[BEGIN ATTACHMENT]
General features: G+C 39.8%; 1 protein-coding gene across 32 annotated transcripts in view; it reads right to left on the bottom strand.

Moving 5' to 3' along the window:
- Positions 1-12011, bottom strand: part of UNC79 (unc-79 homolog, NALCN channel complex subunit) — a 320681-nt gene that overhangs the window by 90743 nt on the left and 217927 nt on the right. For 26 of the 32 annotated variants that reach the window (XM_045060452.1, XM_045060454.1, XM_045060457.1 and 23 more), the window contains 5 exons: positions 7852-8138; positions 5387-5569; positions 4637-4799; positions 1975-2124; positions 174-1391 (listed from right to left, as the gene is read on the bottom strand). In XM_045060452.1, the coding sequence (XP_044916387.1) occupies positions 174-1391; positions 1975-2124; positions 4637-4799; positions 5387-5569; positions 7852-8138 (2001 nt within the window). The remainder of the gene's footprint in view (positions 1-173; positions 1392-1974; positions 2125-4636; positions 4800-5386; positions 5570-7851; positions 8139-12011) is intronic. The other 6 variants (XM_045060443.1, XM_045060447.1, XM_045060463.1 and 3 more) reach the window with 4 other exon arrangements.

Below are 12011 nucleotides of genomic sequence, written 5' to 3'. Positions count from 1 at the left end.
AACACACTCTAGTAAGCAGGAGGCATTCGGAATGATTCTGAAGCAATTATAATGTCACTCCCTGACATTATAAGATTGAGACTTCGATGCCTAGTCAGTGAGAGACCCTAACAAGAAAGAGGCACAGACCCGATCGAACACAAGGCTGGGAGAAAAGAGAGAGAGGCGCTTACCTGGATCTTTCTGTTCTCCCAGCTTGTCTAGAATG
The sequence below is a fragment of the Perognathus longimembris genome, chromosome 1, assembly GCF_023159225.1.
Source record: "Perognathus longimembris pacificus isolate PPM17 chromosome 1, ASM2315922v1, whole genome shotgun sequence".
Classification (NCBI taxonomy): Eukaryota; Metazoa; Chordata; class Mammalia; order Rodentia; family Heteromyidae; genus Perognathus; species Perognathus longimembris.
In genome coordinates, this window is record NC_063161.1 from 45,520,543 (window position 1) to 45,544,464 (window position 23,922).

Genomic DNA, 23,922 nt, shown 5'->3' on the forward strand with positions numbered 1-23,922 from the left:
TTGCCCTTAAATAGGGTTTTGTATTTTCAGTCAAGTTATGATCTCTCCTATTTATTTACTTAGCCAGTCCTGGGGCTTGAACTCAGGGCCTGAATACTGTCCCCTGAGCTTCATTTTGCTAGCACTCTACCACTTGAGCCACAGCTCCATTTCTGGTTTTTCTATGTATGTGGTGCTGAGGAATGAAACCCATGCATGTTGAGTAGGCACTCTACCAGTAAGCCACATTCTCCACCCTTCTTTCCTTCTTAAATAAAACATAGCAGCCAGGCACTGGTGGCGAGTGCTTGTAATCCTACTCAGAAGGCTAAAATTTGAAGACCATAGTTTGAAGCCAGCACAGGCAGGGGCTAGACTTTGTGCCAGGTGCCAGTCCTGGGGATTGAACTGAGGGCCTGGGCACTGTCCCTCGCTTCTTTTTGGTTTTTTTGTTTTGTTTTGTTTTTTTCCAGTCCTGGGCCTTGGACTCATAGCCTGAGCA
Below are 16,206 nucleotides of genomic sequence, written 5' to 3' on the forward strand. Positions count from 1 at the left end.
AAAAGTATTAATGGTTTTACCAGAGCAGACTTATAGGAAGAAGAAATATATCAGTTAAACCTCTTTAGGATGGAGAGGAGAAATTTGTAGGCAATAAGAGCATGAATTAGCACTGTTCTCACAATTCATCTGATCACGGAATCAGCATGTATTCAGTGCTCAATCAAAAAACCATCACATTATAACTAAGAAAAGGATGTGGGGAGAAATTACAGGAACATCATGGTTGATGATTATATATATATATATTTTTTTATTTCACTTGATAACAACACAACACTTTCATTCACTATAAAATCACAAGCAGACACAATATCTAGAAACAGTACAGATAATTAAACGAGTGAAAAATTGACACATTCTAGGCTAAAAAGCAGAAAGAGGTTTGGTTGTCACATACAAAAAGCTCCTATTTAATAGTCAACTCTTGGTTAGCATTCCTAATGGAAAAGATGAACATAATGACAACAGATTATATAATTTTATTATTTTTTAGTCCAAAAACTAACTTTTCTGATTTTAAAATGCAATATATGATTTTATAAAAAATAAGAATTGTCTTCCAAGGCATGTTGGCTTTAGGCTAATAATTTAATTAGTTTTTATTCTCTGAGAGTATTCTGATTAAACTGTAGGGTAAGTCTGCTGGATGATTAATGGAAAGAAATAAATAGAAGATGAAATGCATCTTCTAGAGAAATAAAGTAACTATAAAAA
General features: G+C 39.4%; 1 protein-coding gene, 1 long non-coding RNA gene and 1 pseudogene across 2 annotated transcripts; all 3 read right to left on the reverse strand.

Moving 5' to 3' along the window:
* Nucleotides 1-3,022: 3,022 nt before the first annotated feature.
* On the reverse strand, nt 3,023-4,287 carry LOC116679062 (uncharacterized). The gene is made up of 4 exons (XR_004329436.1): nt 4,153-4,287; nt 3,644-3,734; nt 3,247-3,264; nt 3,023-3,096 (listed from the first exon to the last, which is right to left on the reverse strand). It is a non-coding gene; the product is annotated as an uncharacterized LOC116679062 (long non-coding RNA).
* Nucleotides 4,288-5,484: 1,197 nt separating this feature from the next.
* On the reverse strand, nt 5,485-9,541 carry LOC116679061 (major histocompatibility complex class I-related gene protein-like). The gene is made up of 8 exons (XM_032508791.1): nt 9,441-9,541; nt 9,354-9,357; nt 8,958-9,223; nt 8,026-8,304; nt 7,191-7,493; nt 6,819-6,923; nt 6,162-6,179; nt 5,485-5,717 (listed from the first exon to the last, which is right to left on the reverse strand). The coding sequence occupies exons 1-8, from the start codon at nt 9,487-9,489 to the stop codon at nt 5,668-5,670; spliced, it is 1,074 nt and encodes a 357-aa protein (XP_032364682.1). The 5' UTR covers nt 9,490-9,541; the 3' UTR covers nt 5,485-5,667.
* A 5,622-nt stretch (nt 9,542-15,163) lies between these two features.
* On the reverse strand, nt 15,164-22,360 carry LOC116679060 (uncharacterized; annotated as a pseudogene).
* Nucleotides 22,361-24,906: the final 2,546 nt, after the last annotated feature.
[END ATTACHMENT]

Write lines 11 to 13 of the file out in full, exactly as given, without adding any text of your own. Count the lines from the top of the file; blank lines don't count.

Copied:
TTGCCCTTAAATAGGGTTTTGTATTTTCAGTCAAGTTATGATCTCTCCTATTTATTTACTTAGCCAGTCCTGGGGCTTGAACTCAGGGCCTGAATACTGTCCCCTGAGCTTCATTTTGCTAGCACTCTACCACTTGAGCCACAGCTCCATTTCTGGTTTTTCTATGTATGTGGTGCTGAGGAATGAAACCCATGCATGTTGAGTAGGCACTCTACCAGTAAGCCACATTCTCCACCCTTCTTTCCTTCTTAAATAAAACATAGCAGCCAGGCACTGGTGGCGAGTGCTTGTAATCCTACTCAGAAGGCTAAAATTTGAAGACCATAGTTTGAAGCCAGCACAGGCAGGGGCTAGACTTTGTGCCAGGTGCCAGTCCTGGGGATTGAACTGAGGGCCTGGGCACTGTCCCTCGCTTCTTTTTGGTTTTTTTGTTTTGTTTTGTTTTTTTCCAGTCCTGGGCCTTGGACTCATAGCCTGAGCA
Below are 16,206 nucleotides of genomic sequence, written 5' to 3' on the forward strand. Positions count from 1 at the left end.
AAAAGTATTAATGGTTTTACCAGAGCAGACTTATAGGAAGAAGAAATATATCAGTTAAACCTCTTTAGGATGGAGAGGAGAAATTTGTAGGCAATAAGAGCATGAATTAGCACTGTTCTCACAATTCATCTGATCACGGAATCAGCATGTATTCAGTGCTCAATCAAAAAACCATCACATTATAACTAAGAAAAGGATGTGGGGAGAAATTACAGGAACATCATGGTTGATGATTATATATATATATATTTTTTTATTTCACTTGATAACAACACAACACTTTCATTCACTATAAAATCACAAGCAGACACAATATCTAGAAACAGTACAGATAATTAAACGAGTGAAAAATTGACACATTCTAGGCTAAAAAGCAGAAAGAGGTTTGGTTGTCACATACAAAAAGCTCCTATTTAATAGTCAACTCTTGGTTAGCATTCCTAATGGAAAAGATGAACATAATGACAACAGATTATATAATTTTATTATTTTTTAGTCCAAAAACTAACTTTTCTGATTTTAAAATGCAATATATGATTTTATAAAAAATAAGAATTGTCTTCCAAGGCATGTTGGCTTTAGGCTAATAATTTAATTAGTTTTTATTCTCTGAGAGTATTCTGATTAAACTGTAGGGTAAGTCTGCTGGATGATTAATGGAAAGAAATAAATAGAAGATGAAATGCATCTTCTAGAGAAATAAAGTAACTATAAAAA